Amazon turns ‘Echo’ speaker into smart security system

Amazon has added a new feature called “Alexa Guard” to its smart speakers “Echo” to turn it into a smart security system.

The announcement came as part of the surprise event that the company hosted in Seattle on Thursday to introduce several other Echo-branded smart home devices.

“Since Echo speakers are always listening, with the new feature they would be able to detect the sound of broken glass or for a smoke alarm to go off and send a notification on the user’s phone,” The Verge reported.

The feature would have to be enabled by informing Amazon’s voice assistant Alexa that users are leaving their houses and only then it would start monitoring and be ready to send alerts.Along with sound monitoring, Alexa would also be able to randomise smart lights set-up to make it appear that someone is in the house and moving around.

“Alexa Guard” would also integrate with the many smart security products that Amazon now sells through its READ MORE

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Quitting junk food cause withdrawals as drug addiction: Study

If you are planning to deprive your taste buds of junk food such as pastries, french fries and pizza, expect to suffer withdrawal symptoms similar to what drugs addicts experience, said a study.

The study led by researchers from the University of Michigan (U-M), found that reduced amount of highly processed foods led to sadness, irritability, tiredness and cravings.

The effects peaked, especially during the initial two to five days after they quit eating junk food, then the negative side effects tapered off, which parallels the time course of drug withdrawal symptoms, the researchers said.

The study implications suggest that withdrawal symptoms may challenge first-week dietary interventions, which may contribute to people reverting back to bad eating habits, said Ashley Gearhardt, assistant professor at the U-M.

In the study appearing in the journal Appetite, the team included 231 adults to report what happened when they reduced the amount of highly processed foods they ate in the READ MORE

Here’s why people fall for fake profiles online, and how you can spot one

The first step in conducting online propaganda efforts and misinformation campaigns is almost always a fake social media profile. Phony profiles for nonexistent people worm their way into the social networks of real people, where they can spread their falsehoods. But neither social media companies nor technological innovations offer reliable ways to identify and remove social media profiles that don’t represent actual authentic people.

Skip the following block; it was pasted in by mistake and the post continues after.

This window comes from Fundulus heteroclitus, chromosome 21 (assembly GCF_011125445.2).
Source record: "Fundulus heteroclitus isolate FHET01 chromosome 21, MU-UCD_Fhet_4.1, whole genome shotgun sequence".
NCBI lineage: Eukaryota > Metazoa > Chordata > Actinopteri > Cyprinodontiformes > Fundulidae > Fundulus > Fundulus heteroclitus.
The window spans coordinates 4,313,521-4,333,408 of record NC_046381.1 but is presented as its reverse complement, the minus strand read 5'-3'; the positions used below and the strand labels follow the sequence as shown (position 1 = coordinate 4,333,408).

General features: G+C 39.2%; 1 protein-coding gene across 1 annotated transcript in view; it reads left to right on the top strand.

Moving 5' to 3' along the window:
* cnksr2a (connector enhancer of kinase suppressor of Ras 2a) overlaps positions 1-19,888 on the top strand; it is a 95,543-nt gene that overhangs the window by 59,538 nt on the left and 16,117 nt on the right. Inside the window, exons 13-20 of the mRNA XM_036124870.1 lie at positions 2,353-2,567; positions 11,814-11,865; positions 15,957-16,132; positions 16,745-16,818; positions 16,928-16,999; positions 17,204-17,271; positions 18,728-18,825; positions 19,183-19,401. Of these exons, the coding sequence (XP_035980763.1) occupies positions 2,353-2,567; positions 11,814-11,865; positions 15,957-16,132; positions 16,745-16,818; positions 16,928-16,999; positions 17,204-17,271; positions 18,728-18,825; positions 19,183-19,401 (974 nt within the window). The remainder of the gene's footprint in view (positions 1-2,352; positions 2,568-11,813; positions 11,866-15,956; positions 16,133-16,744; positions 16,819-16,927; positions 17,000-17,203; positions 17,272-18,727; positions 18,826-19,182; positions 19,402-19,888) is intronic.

It might sound positive that over six months in late 2017 and early 2018, Facebook detected and suspended some 1.3 billion fake accounts. But an estimated 3 to 4 percent of accounts that remain, or approximately 66 million to 88 million profiles, are also fake but haven’t yet been detected. Likewise, estimates are that 9 to 15 per cent of Twitter’s 336 million accounts are fake.

Fake profiles aren’t just on Facebook and Twitter, and they’re not only targeting people in the U. S. In December 2017, German intelligence officials warned that Chinese agents using fake LinkedIn profiles were targeting more than 10,000 German government employees. And in mid-August, the Israeli military reported that Hamas was using fake profiles on Facebook, Instagram and WhatsApp to entrap Israeli soldiers into downloading malicious software.

Although social media companies have begun hiring more people and using artificial intelligence to detect fake profiles, that won’t be enough to READ MORE

Here’s why open prisons are the solution to India’s overcrowded prisons

Kalu Tulsiram*, 35, a bespectacled, serious-looking man, was brewing tea at a stall near the Udaipur central bus depot on a recent monsoon day. It was close to noon, a busy time for the tea stalls lining the main road. A few metres away, Deepak Lalaprasad*, 33, heavier built and more relaxed in demeanour, was helming another stall, waiting for a customer.